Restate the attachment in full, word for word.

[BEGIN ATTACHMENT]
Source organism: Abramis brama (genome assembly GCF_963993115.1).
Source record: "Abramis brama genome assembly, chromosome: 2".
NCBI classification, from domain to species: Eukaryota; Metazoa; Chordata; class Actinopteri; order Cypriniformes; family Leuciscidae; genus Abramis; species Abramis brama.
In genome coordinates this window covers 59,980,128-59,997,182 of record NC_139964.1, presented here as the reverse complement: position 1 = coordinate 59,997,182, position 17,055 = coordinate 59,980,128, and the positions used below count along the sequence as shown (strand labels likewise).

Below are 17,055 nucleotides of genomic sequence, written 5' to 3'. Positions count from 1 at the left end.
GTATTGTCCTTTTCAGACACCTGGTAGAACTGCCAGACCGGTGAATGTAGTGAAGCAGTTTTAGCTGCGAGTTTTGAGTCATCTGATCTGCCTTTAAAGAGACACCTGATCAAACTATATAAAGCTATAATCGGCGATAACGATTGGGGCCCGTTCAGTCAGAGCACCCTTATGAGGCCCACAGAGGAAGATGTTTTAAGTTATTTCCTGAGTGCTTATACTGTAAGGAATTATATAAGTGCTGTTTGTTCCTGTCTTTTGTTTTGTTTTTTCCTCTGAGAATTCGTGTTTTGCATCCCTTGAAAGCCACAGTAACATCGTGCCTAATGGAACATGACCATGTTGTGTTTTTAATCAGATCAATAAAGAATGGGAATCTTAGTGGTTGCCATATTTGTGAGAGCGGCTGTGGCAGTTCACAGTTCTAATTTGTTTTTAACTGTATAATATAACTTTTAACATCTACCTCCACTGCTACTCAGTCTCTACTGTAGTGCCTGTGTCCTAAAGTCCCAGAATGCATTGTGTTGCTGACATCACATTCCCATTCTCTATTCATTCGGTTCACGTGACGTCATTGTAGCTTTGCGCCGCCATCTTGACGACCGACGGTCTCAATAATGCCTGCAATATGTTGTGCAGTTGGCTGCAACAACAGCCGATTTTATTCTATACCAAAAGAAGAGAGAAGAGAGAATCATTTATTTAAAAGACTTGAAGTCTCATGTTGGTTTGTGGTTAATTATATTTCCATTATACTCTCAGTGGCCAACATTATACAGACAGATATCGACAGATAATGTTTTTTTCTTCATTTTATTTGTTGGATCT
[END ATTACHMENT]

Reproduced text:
Source organism: Abramis brama (genome assembly GCF_963993115.1).
Source record: "Abramis brama genome assembly, chromosome: 2".
NCBI classification, from domain to species: Eukaryota; Metazoa; Chordata; class Actinopteri; order Cypriniformes; family Leuciscidae; genus Abramis; species Abramis brama.
In genome coordinates this window covers 59,980,128-59,997,182 of record NC_139964.1, presented here as the reverse complement: position 1 = coordinate 59,997,182, position 17,055 = coordinate 59,980,128, and the positions used below count along the sequence as shown (strand labels likewise).

Below are 17,055 nucleotides of genomic sequence, written 5' to 3'. Positions count from 1 at the left end.
GTATTGTCCTTTTCAGACACCTGGTAGAACTGCCAGACCGGTGAATGTAGTGAAGCAGTTTTAGCTGCGAGTTTTGAGTCATCTGATCTGCCTTTAAAGAGACACCTGATCAAACTATATAAAGCTATAATCGGCGATAACGATTGGGGCCCGTTCAGTCAGAGCACCCTTATGAGGCCCACAGAGGAAGATGTTTTAAGTTATTTCCTGAGTGCTTATACTGTAAGGAATTATATAAGTGCTGTTTGTTCCTGTCTTTTGTTTTGTTTTTTCCTCTGAGAATTCGTGTTTTGCATCCCTTGAAAGCCACAGTAACATCGTGCCTAATGGAACATGACCATGTTGTGTTTTTAATCAGATCAATAAAGAATGGGAATCTTAGTGGTTGCCATATTTGTGAGAGCGGCTGTGGCAGTTCACAGTTCTAATTTGTTTTTAACTGTATAATATAACTTTTAACATCTACCTCCACTGCTACTCAGTCTCTACTGTAGTGCCTGTGTCCTAAAGTCCCAGAATGCATTGTGTTGCTGACATCACATTCCCATTCTCTATTCATTCGGTTCACGTGACGTCATTGTAGCTTTGCGCCGCCATCTTGACGACCGACGGTCTCAATAATGCCTGCAATATGTTGTGCAGTTGGCTGCAACAACAGCCGATTTTATTCTATACCAAAAGAAGAGAGAAGAGAGAATCATTTATTTAAAAGACTTGAAGTCTCATGTTGGTTTGTGGTTAATTATATTTCCATTATACTCTCAGTGGCCAACATTATACAGACAGATATCGACAGATAATGTTTTTTTCTTCATTTTATTTGTTGGATCT